The idea is that a shareholder’s interest in a growing publicly traded company will become more valuable over time.
The simplest answer is: to make money!
Owning shares of a company’s stock is known as taking a long position, and this is done in the belief that the company is going to increase its earnings and profit margin into the future, or will at least remain steady.
There are three ways to make money on stocks:
The market price for a share of a company’s stock can go up or down according to the company’s performance and market sentiment surrounding the company. When the price of the shares you own increases, your holdings have experienced capital appreciation.
If you sell them at that point, you would have followed the old adage “Buy low, sell high.”
For example, if you bought 100 shares of corporation ABC at $10/share, and the next day/month/year, the shares were valued at $11/share, selling the shares would generate a profit of $1/share times the number of shares you own, or $100. The $100 is called your Realized Gain on Capital Appreciation of the stock.
If you had kept the stock, the $100 would be referred to as your Unrealized Gain on Capital Appreciation of the stock. Conversely, if the stock were valued at $9/share instead of $11, $100 would be your Unrealized Loss, and if you sold the stock at $9/share, you would have $100 of Realized Capital Loss.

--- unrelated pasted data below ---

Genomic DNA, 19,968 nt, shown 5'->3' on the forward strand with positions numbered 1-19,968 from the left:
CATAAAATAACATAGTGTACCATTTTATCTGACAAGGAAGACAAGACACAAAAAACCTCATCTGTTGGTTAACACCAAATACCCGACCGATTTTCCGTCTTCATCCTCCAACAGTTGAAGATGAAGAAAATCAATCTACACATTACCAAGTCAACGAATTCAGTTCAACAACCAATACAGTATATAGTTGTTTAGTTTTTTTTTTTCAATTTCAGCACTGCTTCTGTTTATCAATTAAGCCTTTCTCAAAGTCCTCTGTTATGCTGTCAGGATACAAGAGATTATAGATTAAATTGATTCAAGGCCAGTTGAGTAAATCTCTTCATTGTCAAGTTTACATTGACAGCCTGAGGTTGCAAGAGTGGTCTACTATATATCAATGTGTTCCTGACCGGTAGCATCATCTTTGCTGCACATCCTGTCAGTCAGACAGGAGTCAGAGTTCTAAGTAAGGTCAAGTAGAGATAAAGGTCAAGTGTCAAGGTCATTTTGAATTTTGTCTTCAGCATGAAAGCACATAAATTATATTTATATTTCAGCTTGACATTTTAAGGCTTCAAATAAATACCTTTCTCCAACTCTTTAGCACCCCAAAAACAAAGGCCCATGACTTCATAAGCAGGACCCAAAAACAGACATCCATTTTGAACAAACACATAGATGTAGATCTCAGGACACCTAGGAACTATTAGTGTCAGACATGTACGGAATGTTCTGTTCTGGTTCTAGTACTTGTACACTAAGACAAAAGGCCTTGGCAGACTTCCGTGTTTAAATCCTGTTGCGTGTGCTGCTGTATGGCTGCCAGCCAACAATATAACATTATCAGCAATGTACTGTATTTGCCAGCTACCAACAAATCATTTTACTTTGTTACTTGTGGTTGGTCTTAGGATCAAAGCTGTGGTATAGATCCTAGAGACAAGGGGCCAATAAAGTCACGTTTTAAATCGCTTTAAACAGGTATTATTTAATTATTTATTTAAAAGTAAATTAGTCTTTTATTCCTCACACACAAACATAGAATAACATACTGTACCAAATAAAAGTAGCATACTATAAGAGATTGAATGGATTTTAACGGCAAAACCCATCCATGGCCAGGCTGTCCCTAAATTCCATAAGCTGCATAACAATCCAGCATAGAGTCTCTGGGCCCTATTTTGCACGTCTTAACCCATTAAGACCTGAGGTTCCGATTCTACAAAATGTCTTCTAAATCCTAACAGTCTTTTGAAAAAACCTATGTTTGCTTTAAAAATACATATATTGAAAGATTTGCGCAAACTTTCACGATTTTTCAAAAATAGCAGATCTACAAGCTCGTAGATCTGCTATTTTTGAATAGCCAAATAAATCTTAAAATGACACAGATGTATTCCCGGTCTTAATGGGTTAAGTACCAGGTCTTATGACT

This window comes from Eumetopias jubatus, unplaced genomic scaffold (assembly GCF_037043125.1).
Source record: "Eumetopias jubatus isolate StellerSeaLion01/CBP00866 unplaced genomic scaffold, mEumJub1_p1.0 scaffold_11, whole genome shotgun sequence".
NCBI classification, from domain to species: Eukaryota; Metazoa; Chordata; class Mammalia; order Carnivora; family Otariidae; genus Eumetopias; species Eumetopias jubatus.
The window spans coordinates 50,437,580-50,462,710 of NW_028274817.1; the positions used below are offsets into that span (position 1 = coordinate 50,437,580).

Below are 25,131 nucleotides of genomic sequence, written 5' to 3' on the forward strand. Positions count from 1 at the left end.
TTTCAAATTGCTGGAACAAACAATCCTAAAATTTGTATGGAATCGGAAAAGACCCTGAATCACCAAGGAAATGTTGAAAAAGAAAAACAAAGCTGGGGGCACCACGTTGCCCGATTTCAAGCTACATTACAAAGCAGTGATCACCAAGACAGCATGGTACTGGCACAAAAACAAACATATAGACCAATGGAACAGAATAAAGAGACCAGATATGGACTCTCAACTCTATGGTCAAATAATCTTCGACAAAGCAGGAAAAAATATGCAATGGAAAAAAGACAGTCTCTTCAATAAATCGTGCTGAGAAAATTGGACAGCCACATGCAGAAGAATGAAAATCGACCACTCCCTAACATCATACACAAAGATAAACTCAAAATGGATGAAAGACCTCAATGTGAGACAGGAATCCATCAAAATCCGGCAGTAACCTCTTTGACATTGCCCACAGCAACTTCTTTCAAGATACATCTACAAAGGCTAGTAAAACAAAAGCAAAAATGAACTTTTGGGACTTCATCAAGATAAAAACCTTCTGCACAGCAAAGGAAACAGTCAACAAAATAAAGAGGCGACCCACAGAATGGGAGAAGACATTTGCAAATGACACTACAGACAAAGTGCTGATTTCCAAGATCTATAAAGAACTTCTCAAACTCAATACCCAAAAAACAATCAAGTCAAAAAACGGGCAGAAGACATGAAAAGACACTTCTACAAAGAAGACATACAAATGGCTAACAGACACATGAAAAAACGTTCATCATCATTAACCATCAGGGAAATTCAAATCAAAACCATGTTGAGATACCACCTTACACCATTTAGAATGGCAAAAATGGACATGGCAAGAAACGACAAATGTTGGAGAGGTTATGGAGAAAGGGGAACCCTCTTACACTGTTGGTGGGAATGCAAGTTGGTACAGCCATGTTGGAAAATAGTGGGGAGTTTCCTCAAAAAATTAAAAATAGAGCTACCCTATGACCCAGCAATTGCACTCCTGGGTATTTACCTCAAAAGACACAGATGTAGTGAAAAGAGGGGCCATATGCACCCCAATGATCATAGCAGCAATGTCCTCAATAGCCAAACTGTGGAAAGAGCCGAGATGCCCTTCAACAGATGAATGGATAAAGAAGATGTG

If a corporation decides they have extra cash they may not want to reinvest into the company, the corporation can decide to pay out “dividends" to its shareholders.
For example, if you own 100 shares of ABC, and ABC decides to pay out $1 per share to its shareholders, you would receive $100 in dividends. Dividends can be taken as income or reinvested.
When reinvested, they add to the compounding effects of appreciation over time. When looking at the historical performance of the market using the S&P 500, the average rate of return is significantly higher when historical dividends are reinvested instead of just taken as income.
Just a few percentage points over a 20-30 year timespan can make a monumental difference in the ending value of a portfolio and the quality of the investor’s lifestyle in retirement.
Suppose company ABC is trading at $10/share, and its competitor, the larger company DEF, purchases ABC and buys the stock for $20/share. Then, the shareholders would enjoy a Capital Appreciation of $10, or 100%.
The shareholder could either receive cash or shares of the bigger company equal to the amount of the appreciation, which is called a stock swap.
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